MCS-385: Artificial Intelligence (Spring 2003)
In this course we will learn general methods for writing programs to
do things which are usually thought of as human tasks, tasks such as
problem solving, reasoning, learning, communicating, and decision
making. During the early years of AI, the goal was to program
computers to do these things as well as (or better) than humans
in very general problem domains. Although AI has yet to attain this
lofty goal in most domains, the field has developed powerful and
general techniques for performing these tasks. We will investigate
the techniques via the programming language Lisp, a predecessor of
MCS-375 is a prerequisite for the course and MCS-265 is a corequisite.
An ability to reason using first-order logic and some exposure to
probability will help greatly.
All office, phone and schedule information will be maintained in my
web page http://www.gustavus.edu/~wolfe. I'll
try to keep it updated with any temporary changes to our schedules as
well. In short, if my office door is open you are welcome; if I'm
busy, we'll set up an appointment. Email and phone calls work, too.
All course handouts will be available through the course page,
and some supplementary materials such as code to use as a starting
point in assignments may be available there as well. The URL for this
course is http://www.gustavus.edu/~wolfe/385/.
Text and references
Our text for the course is Stuart Russell and Peter Norvig,
Artificial Intelligence: A Modern Approach, (1995). The text is
sophisticated and as complete as an AI textbook can be these days.
ANSI Common Lisp (1995) and
Common Lisp: the Language (2nd edition, 1990) are both
fine Lisp references. The full text of Steel is on the web! I'll
also leave copies in the lab.
Deliverables and grading
Regular participation is required for a passing grade.
There will be about five homeworks (50%), an in-class oral
presentation (20%), and a participation grade (30%).
If you regularly participate and earn 90% or more of the points, you
will receive an A, 85% for an A-, 80% for a B+ and down by 5
percentage points each to the lowest passing grade of 45 for a D.
There is no curve, although I reserve the right to subjectively adjust
your final grade.
On each day there is a reading, you will be required to submit a
daily reading assignment form
which describes comments and questions you have on the day's reading,
as well as a class discussion proposal. It is absolutely critical for
the success of the course that you do the day's readings with care and
you participate in the class discussions.
For students who participate fully in course activities can expect at
least 90% on the participation portion of the grade. Full
Failure to regularly participate in the class activities can, in and
of itself, warrant failure in the course independent of the remainder
of your grade.
- You come to class each day prepared to discuss the days reading.
- You complete each day's daily reading assignment form.
- You regularly have specific questions or issues related to the
reading or to Artificial Intelligence issues in the news.
- You enrich the course by informing the class of specific
resource(s) you find interesting and educational: Articles, software,
Each student (or, if you prefer, pair of students) is expected to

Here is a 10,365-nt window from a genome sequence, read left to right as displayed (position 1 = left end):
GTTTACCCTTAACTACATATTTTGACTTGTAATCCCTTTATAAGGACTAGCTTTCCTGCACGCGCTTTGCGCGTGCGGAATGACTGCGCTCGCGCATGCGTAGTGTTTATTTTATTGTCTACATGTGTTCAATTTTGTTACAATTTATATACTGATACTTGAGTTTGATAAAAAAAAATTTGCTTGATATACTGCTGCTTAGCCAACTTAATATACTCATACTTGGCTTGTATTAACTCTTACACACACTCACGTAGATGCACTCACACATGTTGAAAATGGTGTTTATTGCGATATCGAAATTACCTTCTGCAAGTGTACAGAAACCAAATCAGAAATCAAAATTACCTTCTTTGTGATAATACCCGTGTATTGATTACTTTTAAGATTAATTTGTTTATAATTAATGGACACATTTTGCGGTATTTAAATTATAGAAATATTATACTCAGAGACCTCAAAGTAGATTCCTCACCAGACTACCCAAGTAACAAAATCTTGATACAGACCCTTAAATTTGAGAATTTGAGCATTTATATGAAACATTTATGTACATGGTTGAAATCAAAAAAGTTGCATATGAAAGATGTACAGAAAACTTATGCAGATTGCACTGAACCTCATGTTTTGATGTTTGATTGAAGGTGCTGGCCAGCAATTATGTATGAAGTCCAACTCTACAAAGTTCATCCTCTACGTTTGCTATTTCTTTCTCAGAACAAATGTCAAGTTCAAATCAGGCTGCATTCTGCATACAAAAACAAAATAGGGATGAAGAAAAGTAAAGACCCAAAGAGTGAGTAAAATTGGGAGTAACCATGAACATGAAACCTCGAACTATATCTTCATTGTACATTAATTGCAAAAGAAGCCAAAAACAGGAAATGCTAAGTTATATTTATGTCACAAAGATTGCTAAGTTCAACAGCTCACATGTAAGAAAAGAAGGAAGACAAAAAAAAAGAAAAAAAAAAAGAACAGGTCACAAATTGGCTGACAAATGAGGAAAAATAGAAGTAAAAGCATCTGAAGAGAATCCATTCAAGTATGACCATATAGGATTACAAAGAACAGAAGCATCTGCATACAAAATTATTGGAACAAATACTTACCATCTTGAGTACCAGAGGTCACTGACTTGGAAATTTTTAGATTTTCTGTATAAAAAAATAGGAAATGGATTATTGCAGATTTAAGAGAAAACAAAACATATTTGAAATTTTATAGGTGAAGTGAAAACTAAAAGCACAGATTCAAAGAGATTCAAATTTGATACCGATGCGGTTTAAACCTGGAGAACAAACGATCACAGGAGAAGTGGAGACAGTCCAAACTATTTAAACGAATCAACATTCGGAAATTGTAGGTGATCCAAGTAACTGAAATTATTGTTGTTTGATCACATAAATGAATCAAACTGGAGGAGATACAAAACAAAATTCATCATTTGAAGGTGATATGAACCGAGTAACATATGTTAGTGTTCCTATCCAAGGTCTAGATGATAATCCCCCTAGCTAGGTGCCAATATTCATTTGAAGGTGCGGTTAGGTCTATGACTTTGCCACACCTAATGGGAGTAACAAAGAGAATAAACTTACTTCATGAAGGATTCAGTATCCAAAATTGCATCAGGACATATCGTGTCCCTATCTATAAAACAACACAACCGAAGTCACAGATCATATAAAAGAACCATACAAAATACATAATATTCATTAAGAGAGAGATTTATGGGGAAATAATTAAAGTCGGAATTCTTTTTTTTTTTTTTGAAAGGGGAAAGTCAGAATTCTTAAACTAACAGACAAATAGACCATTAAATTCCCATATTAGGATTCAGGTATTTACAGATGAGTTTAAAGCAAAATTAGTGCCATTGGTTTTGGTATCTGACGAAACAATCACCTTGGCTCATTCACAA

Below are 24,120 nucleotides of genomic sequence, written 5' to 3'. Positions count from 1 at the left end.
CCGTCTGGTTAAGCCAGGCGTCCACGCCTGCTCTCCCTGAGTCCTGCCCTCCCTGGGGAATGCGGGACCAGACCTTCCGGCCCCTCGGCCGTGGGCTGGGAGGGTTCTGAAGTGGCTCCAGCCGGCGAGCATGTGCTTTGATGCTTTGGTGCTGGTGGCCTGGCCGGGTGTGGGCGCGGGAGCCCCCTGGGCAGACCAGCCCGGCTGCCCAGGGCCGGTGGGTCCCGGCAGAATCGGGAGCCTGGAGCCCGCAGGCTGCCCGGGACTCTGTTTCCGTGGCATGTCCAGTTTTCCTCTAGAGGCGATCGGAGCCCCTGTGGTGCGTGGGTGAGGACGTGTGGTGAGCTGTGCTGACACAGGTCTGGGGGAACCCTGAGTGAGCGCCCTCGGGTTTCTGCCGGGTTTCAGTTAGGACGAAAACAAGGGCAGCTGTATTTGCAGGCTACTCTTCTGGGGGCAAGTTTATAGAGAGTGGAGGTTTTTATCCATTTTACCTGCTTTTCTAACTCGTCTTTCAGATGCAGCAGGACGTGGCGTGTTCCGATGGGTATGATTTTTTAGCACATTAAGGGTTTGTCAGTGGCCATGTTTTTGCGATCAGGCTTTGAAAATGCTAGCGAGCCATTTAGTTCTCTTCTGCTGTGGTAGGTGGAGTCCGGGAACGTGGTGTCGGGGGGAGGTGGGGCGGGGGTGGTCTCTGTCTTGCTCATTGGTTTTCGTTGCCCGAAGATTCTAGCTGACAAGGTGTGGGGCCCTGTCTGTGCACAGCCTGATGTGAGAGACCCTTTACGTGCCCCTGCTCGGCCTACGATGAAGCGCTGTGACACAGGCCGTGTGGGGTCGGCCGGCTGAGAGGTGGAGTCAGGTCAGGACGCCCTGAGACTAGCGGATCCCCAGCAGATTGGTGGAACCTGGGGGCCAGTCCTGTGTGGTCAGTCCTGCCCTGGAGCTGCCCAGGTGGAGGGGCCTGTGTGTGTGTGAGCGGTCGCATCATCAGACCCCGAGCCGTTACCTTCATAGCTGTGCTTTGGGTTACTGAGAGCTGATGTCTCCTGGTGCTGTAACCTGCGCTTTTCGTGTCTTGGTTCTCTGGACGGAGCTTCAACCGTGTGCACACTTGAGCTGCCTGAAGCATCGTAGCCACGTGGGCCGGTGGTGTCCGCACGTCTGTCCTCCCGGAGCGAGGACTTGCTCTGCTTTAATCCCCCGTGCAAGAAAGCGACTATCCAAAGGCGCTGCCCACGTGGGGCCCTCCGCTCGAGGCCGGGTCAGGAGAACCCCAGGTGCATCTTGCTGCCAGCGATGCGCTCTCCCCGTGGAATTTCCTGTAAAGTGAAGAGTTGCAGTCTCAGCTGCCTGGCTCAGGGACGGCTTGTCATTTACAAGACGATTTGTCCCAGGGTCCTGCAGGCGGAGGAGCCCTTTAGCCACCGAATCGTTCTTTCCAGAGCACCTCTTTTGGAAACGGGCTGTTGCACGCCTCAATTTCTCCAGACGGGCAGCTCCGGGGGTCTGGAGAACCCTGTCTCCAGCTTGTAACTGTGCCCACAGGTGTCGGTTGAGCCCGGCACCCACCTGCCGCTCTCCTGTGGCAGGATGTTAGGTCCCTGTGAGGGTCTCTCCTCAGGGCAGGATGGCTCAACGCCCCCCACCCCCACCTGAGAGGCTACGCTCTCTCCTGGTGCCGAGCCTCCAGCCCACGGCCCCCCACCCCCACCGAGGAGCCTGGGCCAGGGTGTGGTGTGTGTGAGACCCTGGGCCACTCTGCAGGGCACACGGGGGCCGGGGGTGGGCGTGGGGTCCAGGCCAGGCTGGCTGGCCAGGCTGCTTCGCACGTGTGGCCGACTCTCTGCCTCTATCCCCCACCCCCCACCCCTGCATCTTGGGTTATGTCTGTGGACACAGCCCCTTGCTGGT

report on an operational program which uses techniques from artificial
intelligence. The program could be public domain or from the private
sector, but you should be sure that there is plenty of information
available on the program's inner workings. If source code is
available, you should look through the source code and include
appropriate portions in your presentation. You should relate the
techniques used by the program to other attempts in the same area.
You should also emphasize the advantages and disadvantages of the
The presentation should be polished and clear. You should use
pre-printed overhead slides as visual aids for your talk. The talk
should last from 20-30 minutes, and you should be prepared to field
questions. I hope that some students will want to give their
presentation early in the course so we can space the talks out over
Students are encouraged to discuss the course, including issues raised
by the assignments. However, the solutions to homework assignments
should be individual original work unless otherwise specified. If an
assignment makes you realize you don't understand the material, ask a
fellow student a question designed to improve your understanding,
not one designed to get the assignment done. To do otherwise is to
cheat yourself out of understanding, as well as to be intolerably
Any cheating may lead to failure in the course and notification of the
dean. This includes copying anyone else's work, deliberately
facilitating copying and failing to give credit for solutions not
discovered on your own. Failure to cite a source (written or
verbal) on any component of the course is considered cheating.
I plan to closely follow the text's one semester general
course suggested in the preface with the addition of Chapter 5,
and omitting later chapters if we don't have enough time.
You are welcome to suggest changes to the above list of topics as the
- Introduction, Lisp, Chapters 1 and 2
- Search, Ch 3
- Informed search, Ch 4
- Game playing and Alpha-beta, Ch 5
- Knowledge representing and first-order logic, Ch 6, 7
- Inference in First-Order Logic, Ch 9
- Planning, Ch 11
- Planning and Acting, Ch 13
- Uncertainty, an overview of probability, Ch 14
- Probabilistic Reasoning Systems, Ch 15
- Learning from Observations, Ch 18
- Learning in Neural and Belief Networks, Ch 19
- If there's time: Agents that Communicate, Ch 22
- If there's time: Perception, Ch 24
- Conclusions: Ch 26, 27
- Omitted: Natural Language, Robotics